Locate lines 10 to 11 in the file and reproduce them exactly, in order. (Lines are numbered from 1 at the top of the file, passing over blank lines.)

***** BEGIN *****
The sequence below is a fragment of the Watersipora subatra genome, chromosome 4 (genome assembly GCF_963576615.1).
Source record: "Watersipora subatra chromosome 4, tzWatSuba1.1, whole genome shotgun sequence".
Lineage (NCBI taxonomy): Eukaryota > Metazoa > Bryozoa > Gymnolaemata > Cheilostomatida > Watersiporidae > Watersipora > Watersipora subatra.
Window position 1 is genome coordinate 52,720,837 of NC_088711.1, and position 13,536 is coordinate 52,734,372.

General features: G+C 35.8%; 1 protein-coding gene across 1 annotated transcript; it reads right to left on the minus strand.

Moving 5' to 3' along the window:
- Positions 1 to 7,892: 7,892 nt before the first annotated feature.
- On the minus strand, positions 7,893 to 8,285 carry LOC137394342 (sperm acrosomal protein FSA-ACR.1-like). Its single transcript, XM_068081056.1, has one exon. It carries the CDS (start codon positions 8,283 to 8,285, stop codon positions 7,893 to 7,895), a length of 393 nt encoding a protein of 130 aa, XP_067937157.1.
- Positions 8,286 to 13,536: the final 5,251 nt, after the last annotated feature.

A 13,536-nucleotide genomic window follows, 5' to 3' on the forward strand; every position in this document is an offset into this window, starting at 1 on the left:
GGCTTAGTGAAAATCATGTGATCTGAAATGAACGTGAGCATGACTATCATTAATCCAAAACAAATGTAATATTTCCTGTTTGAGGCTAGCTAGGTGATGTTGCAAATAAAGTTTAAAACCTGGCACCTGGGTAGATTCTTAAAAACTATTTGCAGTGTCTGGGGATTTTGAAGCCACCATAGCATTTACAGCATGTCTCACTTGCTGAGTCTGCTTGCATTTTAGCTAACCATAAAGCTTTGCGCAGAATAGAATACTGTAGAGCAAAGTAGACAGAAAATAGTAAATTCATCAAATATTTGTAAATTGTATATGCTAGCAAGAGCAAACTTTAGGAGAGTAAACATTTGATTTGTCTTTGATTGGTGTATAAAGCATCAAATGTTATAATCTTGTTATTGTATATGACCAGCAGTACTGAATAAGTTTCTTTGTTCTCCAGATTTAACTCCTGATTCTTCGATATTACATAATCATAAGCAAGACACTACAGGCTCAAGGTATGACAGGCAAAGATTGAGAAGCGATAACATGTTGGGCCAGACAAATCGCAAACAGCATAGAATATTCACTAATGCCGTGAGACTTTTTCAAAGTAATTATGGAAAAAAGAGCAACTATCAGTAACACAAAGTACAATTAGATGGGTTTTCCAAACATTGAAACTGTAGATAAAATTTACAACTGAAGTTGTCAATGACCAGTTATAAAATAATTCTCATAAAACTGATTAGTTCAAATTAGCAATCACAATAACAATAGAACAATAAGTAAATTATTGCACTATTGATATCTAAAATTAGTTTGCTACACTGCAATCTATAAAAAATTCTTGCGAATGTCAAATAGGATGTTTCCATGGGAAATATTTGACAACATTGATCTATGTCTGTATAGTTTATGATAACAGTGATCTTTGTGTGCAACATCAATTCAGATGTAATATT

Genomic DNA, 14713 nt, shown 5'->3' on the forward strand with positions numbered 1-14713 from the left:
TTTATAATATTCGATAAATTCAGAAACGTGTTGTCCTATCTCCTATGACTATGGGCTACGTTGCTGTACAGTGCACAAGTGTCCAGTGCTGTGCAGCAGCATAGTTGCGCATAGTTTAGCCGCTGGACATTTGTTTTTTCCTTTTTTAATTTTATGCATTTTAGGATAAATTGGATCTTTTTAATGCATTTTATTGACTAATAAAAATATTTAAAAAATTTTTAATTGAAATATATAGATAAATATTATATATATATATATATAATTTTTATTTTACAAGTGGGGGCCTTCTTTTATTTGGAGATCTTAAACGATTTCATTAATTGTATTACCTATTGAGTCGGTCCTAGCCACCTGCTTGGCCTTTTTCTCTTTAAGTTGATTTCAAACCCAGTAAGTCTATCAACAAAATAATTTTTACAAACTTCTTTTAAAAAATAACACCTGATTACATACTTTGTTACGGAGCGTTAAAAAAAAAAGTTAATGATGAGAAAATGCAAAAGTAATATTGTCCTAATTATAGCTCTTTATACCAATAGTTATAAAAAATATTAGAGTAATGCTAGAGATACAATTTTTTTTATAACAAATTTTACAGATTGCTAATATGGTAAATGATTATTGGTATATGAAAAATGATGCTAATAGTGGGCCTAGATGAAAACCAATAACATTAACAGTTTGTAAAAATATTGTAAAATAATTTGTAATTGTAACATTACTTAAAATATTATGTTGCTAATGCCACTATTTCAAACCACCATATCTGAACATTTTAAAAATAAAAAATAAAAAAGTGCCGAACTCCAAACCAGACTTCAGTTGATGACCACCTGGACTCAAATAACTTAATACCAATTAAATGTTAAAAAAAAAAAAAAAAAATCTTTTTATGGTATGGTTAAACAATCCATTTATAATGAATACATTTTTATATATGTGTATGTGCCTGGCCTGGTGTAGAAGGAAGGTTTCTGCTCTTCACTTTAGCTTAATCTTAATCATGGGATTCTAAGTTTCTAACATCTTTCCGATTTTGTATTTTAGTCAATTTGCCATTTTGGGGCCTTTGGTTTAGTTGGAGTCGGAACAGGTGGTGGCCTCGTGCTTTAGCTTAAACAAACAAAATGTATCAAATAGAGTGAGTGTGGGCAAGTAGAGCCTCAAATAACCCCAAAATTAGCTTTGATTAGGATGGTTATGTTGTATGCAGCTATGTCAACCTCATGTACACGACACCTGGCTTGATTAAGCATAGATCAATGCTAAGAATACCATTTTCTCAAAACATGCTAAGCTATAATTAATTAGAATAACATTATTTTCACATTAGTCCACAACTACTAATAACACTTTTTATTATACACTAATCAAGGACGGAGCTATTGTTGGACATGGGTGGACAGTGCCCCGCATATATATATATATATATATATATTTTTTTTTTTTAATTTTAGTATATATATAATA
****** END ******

A 13,536-nucleotide genomic window follows, 5' to 3' on the forward strand; every position in this document is an offset into this window, starting at 1 on the left:
GGCTTAGTGAAAATCATGTGATCTGAAATGAACGTGAGCATGACTATCATTAATCCAAAACAAATGTAATATTTCCTGTTTGAGGCTAGCTAGGTGATGTTGCAAATAAAGTTTAAAACCTGGCACCTGGGTAGATTCTTAAAAACTATTTGCAGTGTCTGGGGATTTTGAAGCCACCATAGCATTTACAGCATGTCTCACTTGCTGAGTCTGCTTGCATTTTAGCTAACCATAAAGCTTTGCGCAGAATAGAATACTGTAGAGCAAAGTAGACAGAAAATAGTAAATTCATCAAATATTTGTAAATTGTATATGCTAGCAAGAGCAAACTTTAGGAGAGTAAACATTTGATTTGTCTTTGATTGGTGTATAAAGCATCAAATGTTATAATCTTGTTATTGTATATGACCAGCAGTACTGAATAAGTTTCTTTGTTCTCCAGATTTAACTCCTGATTCTTCGATATTACATAATCATAAGCAAGACACTACAGGCTCAAGGTATGACAGGCAAAGATTGAGAAGCGATAACATGTTGGGCCAGACAAATCGCAAACAGCATAGAATATTCACTAATGCCGTGAGACTTTTTCAAAGTAATTATGGAAAAAAGAGCAACTATCAGTAACACAAAGTACAATTAGATGGGTTTTCCAAACATTGAAACTGTAGATAAAATTTACAACTGAAGTTGTCAATGACCAGTTATAAAATAATTCTCATAAAACTGATTAGTTCAAATTAGCAATCACAATAACAATAGAACAATAAGTAAATTATTGCACTATTGATATCTAAAATTAGTTTGCTACACTGCAATCTATAAAAAATTCTTGCGAATGTCAAATAGGATGTTTCCATGGGAAATATTTGACAACATTGATCTATGTCTGTATAGTTTATGATAACAGTGATCTTTGTGTGCAACATCAATTCAGATGTAATATT